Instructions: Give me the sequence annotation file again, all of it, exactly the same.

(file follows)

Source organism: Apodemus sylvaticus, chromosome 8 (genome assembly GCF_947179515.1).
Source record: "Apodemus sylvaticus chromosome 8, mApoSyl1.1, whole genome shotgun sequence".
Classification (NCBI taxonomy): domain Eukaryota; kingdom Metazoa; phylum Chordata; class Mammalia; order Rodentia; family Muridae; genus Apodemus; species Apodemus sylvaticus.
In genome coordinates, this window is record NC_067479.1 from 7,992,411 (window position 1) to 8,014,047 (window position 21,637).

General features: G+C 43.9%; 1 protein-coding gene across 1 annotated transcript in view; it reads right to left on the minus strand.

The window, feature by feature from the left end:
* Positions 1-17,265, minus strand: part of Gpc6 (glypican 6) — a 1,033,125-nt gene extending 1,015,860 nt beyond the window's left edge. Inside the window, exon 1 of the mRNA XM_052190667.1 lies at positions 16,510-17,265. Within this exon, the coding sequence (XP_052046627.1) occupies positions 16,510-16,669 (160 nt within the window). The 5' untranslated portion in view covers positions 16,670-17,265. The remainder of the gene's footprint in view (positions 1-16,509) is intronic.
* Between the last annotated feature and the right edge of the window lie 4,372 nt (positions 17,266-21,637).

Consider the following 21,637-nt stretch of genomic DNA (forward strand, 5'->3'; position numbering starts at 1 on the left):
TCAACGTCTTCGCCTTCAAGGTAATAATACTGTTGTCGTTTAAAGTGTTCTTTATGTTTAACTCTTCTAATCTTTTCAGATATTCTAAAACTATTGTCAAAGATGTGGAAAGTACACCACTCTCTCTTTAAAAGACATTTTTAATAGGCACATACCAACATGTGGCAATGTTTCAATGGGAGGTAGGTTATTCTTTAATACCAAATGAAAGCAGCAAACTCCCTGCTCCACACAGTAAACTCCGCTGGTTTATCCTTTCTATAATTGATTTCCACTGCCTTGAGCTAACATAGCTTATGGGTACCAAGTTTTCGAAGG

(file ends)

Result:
Source organism: Apodemus sylvaticus, chromosome 8 (genome assembly GCF_947179515.1).
Source record: "Apodemus sylvaticus chromosome 8, mApoSyl1.1, whole genome shotgun sequence".
Classification (NCBI taxonomy): domain Eukaryota; kingdom Metazoa; phylum Chordata; class Mammalia; order Rodentia; family Muridae; genus Apodemus; species Apodemus sylvaticus.
In genome coordinates, this window is record NC_067479.1 from 7,992,411 (window position 1) to 8,014,047 (window position 21,637).

General features: G+C 43.9%; 1 protein-coding gene across 1 annotated transcript in view; it reads right to left on the minus strand.

The window, feature by feature from the left end:
* Positions 1-17,265, minus strand: part of Gpc6 (glypican 6) — a 1,033,125-nt gene extending 1,015,860 nt beyond the window's left edge. Inside the window, exon 1 of the mRNA XM_052190667.1 lies at positions 16,510-17,265. Within this exon, the coding sequence (XP_052046627.1) occupies positions 16,510-16,669 (160 nt within the window). The 5' untranslated portion in view covers positions 16,670-17,265. The remainder of the gene's footprint in view (positions 1-16,509) is intronic.
* Between the last annotated feature and the right edge of the window lie 4,372 nt (positions 17,266-21,637).

Consider the following 21,637-nt stretch of genomic DNA (forward strand, 5'->3'; position numbering starts at 1 on the left):
TCAACGTCTTCGCCTTCAAGGTAATAATACTGTTGTCGTTTAAAGTGTTCTTTATGTTTAACTCTTCTAATCTTTTCAGATATTCTAAAACTATTGTCAAAGATGTGGAAAGTACACCACTCTCTCTTTAAAAGACATTTTTAATAGGCACATACCAACATGTGGCAATGTTTCAATGGGAGGTAGGTTATTCTTTAATACCAAATGAAAGCAGCAAACTCCCTGCTCCACACAGTAAACTCCGCTGGTTTATCCTTTCTATAATTGATTTCCACTGCCTTGAGCTAACATAGCTTATGGGTACCAAGTTTTCGAAGG